Dogs are social creatures and although they don’t have a spoken language, they have a wealth of subtle cues that they use to communicate with.
As humans most people are aware of the extremes; ears forward and wagging tail = happy, teeth showing and growling = angry, but are blissfully unaware of the points in between! This is nobodies fault, but if you start looking out for the more subtle signs then you’ll be amazed at what you pick up on.
In this picture of me and my dog Nutmeg, you can see that her ears are back and she is trying to lick my face. She is showing signs of being mildly anxious and confused as to what I want from her – having our photos taken is not part of our normal daily routine! Licking faces is a form of appeasement, you often see it in puppies licking older dogs’ faces. In this situation we had been outside trying to get some reasonable photographs and she didn’t know what I wanted her to do! She was starting to feel stressed and it was time to stop taking photos.
There has been a useful schematic put together to illustrate what is called “The ladder of aggression”. It shows the different behaviours that a dog will show when they are stressed, starting from behaviours that are intended to diffuse a situation where they only feel mildly anxious, up to overtly aggressive behaviours such as biting.
The behaviours higher up the ladder (biting, snapping and growling) are obvious enough for us to pick up on, but what we want to do is to realise how stressed a dog is feeling before they have to resort to these. A dog showing these behaviours is the equivalent of us yelling “PLEASE MAKE THIS SITUATION STOP!!”, and often before they reach that point they will have been exhibiting the signs lower down, but they just haven’t been “heard”.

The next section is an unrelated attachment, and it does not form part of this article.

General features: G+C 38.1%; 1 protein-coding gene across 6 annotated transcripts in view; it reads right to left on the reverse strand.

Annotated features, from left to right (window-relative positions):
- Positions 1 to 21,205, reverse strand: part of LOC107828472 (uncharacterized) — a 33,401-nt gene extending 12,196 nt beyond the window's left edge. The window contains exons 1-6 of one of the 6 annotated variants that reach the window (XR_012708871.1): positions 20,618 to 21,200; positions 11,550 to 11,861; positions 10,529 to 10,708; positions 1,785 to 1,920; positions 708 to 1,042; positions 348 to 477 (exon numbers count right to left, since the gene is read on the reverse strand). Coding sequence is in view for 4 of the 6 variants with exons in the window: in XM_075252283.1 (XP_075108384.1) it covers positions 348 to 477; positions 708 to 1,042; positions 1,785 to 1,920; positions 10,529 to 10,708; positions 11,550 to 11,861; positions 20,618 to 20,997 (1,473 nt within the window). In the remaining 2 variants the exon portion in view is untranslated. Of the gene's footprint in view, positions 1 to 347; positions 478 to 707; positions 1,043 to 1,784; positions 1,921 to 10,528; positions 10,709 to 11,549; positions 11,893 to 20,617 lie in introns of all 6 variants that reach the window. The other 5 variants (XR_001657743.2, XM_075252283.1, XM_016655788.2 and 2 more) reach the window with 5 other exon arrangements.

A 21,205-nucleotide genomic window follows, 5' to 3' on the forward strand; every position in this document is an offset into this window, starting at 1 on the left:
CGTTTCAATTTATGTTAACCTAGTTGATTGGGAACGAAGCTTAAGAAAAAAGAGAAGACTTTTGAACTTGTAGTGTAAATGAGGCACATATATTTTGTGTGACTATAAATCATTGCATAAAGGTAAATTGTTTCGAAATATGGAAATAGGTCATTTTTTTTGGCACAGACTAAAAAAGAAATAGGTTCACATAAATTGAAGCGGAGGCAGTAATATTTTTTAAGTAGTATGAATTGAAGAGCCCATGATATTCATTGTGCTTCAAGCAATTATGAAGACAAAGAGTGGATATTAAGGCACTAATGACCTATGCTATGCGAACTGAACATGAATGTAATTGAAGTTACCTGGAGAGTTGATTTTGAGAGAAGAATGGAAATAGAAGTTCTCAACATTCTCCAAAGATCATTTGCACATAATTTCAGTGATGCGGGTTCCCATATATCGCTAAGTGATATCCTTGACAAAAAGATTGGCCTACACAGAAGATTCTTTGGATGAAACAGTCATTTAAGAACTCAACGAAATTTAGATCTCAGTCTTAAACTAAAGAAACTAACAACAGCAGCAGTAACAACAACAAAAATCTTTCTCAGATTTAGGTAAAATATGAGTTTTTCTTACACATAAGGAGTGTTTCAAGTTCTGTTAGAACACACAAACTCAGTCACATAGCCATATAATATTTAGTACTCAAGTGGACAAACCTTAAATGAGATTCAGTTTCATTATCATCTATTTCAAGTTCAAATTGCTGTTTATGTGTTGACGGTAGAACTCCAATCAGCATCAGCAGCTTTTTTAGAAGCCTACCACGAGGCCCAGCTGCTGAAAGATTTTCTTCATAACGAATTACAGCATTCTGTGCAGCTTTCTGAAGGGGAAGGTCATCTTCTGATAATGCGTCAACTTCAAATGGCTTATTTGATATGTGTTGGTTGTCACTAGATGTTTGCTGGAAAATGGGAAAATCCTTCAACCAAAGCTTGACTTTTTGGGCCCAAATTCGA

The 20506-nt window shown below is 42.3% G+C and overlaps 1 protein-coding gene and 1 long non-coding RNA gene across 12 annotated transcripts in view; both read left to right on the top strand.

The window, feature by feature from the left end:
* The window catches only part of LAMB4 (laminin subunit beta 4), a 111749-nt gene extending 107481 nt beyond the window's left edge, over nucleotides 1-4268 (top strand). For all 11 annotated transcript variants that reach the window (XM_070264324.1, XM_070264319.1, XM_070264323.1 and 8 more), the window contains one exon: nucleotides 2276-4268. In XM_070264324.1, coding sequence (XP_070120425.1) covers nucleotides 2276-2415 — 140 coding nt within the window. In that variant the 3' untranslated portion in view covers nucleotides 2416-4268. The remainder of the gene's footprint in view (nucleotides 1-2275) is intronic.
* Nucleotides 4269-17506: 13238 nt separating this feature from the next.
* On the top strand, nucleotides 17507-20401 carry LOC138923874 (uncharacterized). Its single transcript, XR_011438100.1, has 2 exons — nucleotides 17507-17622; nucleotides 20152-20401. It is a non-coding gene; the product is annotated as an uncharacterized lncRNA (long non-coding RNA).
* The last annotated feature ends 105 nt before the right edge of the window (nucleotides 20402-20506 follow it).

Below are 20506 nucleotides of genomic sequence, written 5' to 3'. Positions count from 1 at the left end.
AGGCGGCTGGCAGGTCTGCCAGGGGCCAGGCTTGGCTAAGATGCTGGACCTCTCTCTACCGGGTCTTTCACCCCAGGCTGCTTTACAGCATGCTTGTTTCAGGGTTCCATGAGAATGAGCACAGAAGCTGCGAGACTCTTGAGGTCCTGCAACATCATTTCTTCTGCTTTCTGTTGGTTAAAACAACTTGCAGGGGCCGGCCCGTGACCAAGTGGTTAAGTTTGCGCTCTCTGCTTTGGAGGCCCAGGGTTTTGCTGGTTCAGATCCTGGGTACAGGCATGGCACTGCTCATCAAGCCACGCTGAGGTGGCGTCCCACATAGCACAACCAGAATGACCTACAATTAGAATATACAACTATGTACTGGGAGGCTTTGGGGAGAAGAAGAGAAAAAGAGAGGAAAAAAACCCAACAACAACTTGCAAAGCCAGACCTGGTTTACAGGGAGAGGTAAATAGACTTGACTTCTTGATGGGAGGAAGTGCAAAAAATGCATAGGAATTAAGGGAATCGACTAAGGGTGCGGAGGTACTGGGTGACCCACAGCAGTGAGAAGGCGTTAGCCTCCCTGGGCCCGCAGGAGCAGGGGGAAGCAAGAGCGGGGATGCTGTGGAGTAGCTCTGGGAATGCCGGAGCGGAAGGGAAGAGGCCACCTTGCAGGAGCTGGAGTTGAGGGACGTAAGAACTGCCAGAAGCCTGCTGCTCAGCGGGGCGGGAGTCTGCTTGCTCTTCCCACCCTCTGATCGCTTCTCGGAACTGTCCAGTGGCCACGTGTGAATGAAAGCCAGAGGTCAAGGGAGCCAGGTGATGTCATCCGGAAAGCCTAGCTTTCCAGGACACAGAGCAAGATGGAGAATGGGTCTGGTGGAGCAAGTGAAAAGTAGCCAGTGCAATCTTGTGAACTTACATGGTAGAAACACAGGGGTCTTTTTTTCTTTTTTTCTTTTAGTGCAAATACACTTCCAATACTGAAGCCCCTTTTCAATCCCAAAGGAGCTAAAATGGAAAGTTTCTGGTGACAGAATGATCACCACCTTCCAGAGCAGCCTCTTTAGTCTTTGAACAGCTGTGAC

Starting at the bottom of the ladder, a sign such as yawning (when you wouldn’t expect them to be particularly tired) is very easy to miss, as is frequent blinking. Turning their head away is another subtle sign, but one often seen when dogs are having an over-enthusiastic hug from a child for example.
Getting up into the red zone, one of the last signals that a dog will show before resorting to obvious aggression is to stiffen up, or freeze. This is again easy to miss because it appears so passive, but if you notice it in a dog, often coupled with staring eyes (often the whites of their eyes will be visible around the edges) then this is a signal that the dog is extremely stressed and that something needs to change to prevent an escalation.
In some situations, such as between aggressive dogs for example, they will go through these stages in only seconds. Other dogs may stop showing the subtle signs of stress at all, if they have found over time that it is never noticed, and jump straight up the ladder.
In most cases though, by just being more aware of what to look out for, you can pick up on when your dog is feeling a bit uncomfortable in a situation and so do something about it.
This is especially important when dogs are around children, whether you feel your dog is used to them or not. Some dogs are stressed even though they will tolerate a lot, and it is through their self control that any escalation is prevented.
Nutmeg is probably not super-model material, but she is a good communicator!